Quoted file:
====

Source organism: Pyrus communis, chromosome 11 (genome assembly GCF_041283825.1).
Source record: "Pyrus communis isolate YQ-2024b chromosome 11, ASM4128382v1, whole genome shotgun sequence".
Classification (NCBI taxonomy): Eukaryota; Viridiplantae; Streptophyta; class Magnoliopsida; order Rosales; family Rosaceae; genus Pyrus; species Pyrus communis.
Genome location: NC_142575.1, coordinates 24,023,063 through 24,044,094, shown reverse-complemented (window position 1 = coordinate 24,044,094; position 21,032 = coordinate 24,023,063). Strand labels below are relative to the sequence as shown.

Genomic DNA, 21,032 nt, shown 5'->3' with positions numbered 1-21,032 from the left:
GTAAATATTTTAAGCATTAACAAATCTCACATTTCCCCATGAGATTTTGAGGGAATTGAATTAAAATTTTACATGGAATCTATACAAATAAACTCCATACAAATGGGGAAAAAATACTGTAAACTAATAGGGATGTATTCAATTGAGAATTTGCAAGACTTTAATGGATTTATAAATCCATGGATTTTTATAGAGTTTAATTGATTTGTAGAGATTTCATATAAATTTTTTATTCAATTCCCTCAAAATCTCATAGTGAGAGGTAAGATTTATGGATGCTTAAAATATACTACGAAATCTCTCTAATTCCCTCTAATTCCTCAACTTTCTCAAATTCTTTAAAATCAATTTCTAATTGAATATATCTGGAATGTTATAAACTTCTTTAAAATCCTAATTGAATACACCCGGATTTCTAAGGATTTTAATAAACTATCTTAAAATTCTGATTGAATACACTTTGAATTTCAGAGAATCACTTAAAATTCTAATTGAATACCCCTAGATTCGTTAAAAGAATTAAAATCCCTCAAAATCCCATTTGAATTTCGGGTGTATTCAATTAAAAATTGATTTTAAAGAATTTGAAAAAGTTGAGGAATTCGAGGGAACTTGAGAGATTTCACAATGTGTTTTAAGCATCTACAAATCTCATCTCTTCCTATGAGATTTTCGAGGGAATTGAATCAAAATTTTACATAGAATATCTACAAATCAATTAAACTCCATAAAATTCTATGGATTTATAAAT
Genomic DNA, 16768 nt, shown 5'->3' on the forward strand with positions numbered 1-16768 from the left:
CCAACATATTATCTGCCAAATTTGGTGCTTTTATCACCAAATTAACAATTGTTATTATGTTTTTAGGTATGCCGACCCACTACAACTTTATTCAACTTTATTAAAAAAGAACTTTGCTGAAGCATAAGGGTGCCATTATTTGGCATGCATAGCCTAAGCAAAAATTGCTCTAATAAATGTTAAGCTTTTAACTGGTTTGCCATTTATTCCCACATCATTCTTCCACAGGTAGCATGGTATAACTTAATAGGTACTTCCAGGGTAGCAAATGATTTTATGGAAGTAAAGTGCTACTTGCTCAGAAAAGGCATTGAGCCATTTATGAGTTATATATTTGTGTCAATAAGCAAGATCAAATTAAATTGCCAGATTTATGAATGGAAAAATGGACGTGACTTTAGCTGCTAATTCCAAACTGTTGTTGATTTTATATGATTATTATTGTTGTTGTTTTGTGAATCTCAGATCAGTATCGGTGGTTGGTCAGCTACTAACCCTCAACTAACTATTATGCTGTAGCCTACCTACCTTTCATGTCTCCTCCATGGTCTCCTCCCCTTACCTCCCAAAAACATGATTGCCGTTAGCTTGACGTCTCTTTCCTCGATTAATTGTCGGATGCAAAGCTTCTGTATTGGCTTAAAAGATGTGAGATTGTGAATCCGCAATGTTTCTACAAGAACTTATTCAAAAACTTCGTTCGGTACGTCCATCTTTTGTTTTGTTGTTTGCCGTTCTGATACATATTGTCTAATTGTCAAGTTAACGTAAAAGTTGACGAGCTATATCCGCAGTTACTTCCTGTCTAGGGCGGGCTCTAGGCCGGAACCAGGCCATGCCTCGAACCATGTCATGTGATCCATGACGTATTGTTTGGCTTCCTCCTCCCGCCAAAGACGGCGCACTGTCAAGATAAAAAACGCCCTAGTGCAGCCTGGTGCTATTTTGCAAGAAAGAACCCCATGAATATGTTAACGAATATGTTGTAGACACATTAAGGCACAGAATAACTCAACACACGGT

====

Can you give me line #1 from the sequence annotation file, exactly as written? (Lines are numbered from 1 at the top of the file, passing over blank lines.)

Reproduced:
Source organism: Pyrus communis, chromosome 11 (genome assembly GCF_041283825.1).